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How to Maintain a Sourdough Starter

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Inspired by conversations on the Food52 hotline, we're sharing tips and tricks that make navigating all of our kitchens easier and more fun. Today, we're discussing the best ways to maintain a sourdough starter.


Sourdough starters have a reputation for being high-maintenance. There are many different feeding methods out there, and the multitude of options and schedules can overwhelm. However, once you've mastered your routine, a starter is a completely manageable addition to your kitchen. And we've highlighted a method that only requires a once-a-week feeding for maintenance purposes. Of course, there are other successful strategies, but we've found this one to be manageable as well as successful.


What is it?
A sourdough starter has three components: flour, water, and wild yeast. Sourdough bread differs from other types of bread in that it contains no cultivated yeast or chemical leaveners. Rather, it gets its rise from wild yeast and Lactobacillus, a type of bacteria. The sour taste that it produces comes from lactic acid, a byproduct of the fermentation that occurs when lactobacillus metabolizes the sugars found in flour.

Like any living organism, a starter needs food in order to grow and survive. So, although it's quite resilient, it must be fed regularly in order to produce a quality product when used in baking. 


Feeding your starter
The formula is simple: add equal parts water and all-purpose flour to four ounces of starter. Be sure to stir well before and after mixing -- you want to equally distribute all ingredients, gases, and liquids.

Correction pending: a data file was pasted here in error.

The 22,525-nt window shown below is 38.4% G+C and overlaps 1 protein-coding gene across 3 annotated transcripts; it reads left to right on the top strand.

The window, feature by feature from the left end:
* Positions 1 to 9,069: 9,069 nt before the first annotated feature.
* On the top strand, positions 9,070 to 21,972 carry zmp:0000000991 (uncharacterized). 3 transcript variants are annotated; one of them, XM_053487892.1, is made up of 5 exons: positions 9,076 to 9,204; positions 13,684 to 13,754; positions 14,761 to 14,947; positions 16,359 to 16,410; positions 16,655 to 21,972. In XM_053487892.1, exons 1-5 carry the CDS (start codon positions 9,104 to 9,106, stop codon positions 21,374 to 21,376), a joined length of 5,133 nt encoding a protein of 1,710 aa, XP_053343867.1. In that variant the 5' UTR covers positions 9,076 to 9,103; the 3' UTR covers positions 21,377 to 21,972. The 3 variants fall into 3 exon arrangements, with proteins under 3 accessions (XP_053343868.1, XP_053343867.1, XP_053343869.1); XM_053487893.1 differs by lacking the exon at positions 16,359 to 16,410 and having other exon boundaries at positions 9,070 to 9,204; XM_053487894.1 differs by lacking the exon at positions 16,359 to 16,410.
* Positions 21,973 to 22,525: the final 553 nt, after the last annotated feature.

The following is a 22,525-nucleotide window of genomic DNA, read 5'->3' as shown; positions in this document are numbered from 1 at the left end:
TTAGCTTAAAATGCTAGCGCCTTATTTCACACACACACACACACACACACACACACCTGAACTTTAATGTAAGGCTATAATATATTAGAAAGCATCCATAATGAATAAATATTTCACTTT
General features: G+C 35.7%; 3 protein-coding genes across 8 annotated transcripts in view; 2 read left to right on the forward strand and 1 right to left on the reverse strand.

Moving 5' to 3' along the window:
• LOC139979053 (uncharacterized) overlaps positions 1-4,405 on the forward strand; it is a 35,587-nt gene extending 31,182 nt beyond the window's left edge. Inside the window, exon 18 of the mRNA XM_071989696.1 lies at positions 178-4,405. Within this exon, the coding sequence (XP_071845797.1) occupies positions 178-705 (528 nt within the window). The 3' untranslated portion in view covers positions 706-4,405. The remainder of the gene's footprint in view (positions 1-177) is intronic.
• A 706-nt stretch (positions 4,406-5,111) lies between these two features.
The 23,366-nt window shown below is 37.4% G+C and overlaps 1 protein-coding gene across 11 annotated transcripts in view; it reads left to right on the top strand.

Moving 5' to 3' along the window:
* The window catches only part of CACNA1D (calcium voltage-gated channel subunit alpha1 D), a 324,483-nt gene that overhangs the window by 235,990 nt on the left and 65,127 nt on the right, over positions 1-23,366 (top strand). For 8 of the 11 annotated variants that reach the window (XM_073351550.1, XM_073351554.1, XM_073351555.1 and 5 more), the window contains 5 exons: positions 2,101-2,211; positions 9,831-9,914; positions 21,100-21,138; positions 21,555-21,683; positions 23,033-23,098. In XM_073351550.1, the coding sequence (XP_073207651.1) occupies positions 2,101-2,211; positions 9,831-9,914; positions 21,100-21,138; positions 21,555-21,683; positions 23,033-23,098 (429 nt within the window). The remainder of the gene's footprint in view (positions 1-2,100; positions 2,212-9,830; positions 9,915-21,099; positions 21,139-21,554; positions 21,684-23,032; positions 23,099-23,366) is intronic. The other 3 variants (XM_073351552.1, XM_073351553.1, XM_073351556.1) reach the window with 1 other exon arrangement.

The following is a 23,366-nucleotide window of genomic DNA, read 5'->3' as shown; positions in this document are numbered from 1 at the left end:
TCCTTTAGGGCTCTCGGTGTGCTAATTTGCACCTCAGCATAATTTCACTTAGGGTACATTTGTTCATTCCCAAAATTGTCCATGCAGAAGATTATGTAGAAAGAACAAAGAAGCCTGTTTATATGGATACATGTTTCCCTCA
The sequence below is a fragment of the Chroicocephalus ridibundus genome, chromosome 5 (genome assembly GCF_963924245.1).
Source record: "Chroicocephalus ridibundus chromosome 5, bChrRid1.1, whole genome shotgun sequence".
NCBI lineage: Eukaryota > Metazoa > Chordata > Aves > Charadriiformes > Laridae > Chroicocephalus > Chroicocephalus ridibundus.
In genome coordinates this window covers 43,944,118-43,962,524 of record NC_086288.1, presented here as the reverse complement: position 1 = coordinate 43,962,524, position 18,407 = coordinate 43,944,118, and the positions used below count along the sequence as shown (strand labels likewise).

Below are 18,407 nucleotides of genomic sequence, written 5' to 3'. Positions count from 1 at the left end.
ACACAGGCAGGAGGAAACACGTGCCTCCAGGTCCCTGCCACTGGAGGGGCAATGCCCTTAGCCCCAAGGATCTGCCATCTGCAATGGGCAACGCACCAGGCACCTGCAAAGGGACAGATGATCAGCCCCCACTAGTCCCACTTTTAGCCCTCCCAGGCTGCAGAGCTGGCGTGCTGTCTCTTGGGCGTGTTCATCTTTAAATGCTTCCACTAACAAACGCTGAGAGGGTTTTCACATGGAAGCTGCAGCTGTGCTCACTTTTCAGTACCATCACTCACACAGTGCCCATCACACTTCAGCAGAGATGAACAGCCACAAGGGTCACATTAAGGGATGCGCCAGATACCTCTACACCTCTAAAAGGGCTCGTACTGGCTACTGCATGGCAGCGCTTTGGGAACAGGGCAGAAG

This creates a 100% hydration ratio, which means that you are using the same amount of flour and water. It is important not to feed your starter too much: it will be overwhelmed and unable to digest everything. Feeding it too little, on the other hand, can lead to an inactive starter.


Countertop Maintenance
To maintain your starter at room temperature, feed it once daily using the following formula: combine four ounces of starter, four ounces of flour, and four ounces of water. 

The day before you plan to bake, feed it twice without discarding any of the starter. That is, add 4 ounces each of flour and water; you want to beef it up in both size and activity level before putting it into your dough. These two feedings should be at least six hours apart, and the second feeding should come 6-8 hours before you begin mixing your dough. This does require some planning ahead! 


Refrigerator Maintenance
Here's the low-maintenance method: to maintain your starter in the fridge, simply feed it once a week: combine four ounces of starter with eight ounces each of flour and water. Then it's back into the fridge for 7 days. This is also a great method that will avoid over-fermentation if your kitchen is very hot (hello, New York City summers).

Three days before you bake, take the starter out of the fridge. Feed it once, and then let it sit at room temperature for 24 hours. The next day, feed it twice -- roughly 12 hours apart. On the third day, feed the starter about 6 hours before you mix your dough -- this will allow proper fermentation to maximize the rise and flavor of your loaves. Got that? Good. Now get baking!

Sourdough4 sourdough5

You probably didn't kill it.
You might neglect your starter. You might forget about it for weeks. But it's probably salvageable! If a sour- or astringent-smelling liquid has pooled at the top (that's the alcohol from fermentation), simply mix it back in -- don't dump it out! -- and then begin feeding it twice daily. Once you start seeing those fermentation bubbles again, you're clear to resume your regular schedule.

If your starter turns pink or red (or moldy), it has gone bad. Just throw it out and start anew.


Storage Options
While a ceramic crock is the most traditional container for a starter, plastic will do just fine. Glass works, too; just be sure that your container has a wide mouth to make feeding and measuring easier.

Tell us: do you keep a sourdough starter? What are your best tips?

Tags: Sourdough, Bake, DIY Food, How-To & Diy